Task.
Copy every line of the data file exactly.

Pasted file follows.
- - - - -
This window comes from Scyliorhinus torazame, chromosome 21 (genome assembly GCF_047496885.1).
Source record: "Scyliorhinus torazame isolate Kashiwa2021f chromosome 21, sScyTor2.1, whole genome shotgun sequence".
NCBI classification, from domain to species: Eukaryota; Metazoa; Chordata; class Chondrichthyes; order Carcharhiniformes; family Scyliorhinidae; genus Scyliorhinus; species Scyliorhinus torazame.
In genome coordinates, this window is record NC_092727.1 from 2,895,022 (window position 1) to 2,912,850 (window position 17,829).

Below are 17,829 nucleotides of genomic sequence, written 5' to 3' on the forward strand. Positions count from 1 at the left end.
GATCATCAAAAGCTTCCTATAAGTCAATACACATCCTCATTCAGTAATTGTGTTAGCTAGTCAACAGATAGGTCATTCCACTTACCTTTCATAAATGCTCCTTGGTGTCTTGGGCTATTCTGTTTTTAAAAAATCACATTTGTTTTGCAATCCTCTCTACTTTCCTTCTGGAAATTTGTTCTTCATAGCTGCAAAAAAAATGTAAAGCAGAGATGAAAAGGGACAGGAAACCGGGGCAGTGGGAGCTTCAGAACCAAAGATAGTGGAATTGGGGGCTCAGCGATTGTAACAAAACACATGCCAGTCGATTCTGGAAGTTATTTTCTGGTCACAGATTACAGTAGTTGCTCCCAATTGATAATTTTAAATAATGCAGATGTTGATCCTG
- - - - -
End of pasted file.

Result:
This window comes from Scyliorhinus torazame, chromosome 21 (genome assembly GCF_047496885.1).
Source record: "Scyliorhinus torazame isolate Kashiwa2021f chromosome 21, sScyTor2.1, whole genome shotgun sequence".
NCBI classification, from domain to species: Eukaryota; Metazoa; Chordata; class Chondrichthyes; order Carcharhiniformes; family Scyliorhinidae; genus Scyliorhinus; species Scyliorhinus torazame.
In genome coordinates, this window is record NC_092727.1 from 2,895,022 (window position 1) to 2,912,850 (window position 17,829).

Below are 17,829 nucleotides of genomic sequence, written 5' to 3' on the forward strand. Positions count from 1 at the left end.
GATCATCAAAAGCTTCCTATAAGTCAATACACATCCTCATTCAGTAATTGTGTTAGCTAGTCAACAGATAGGTCATTCCACTTACCTTTCATAAATGCTCCTTGGTGTCTTGGGCTATTCTGTTTTTAAAAAATCACATTTGTTTTGCAATCCTCTCTACTTTCCTTCTGGAAATTTGTTCTTCATAGCTGCAAAAAAAATGTAAAGCAGAGATGAAAAGGGACAGGAAACCGGGGCAGTGGGAGCTTCAGAACCAAAGATAGTGGAATTGGGGGCTCAGCGATTGTAACAAAACACATGCCAGTCGATTCTGGAAGTTATTTTCTGGTCACAGATTACAGTAGTTGCTCCCAATTGATAATTTTAAATAATGCAGATGTTGATCCTG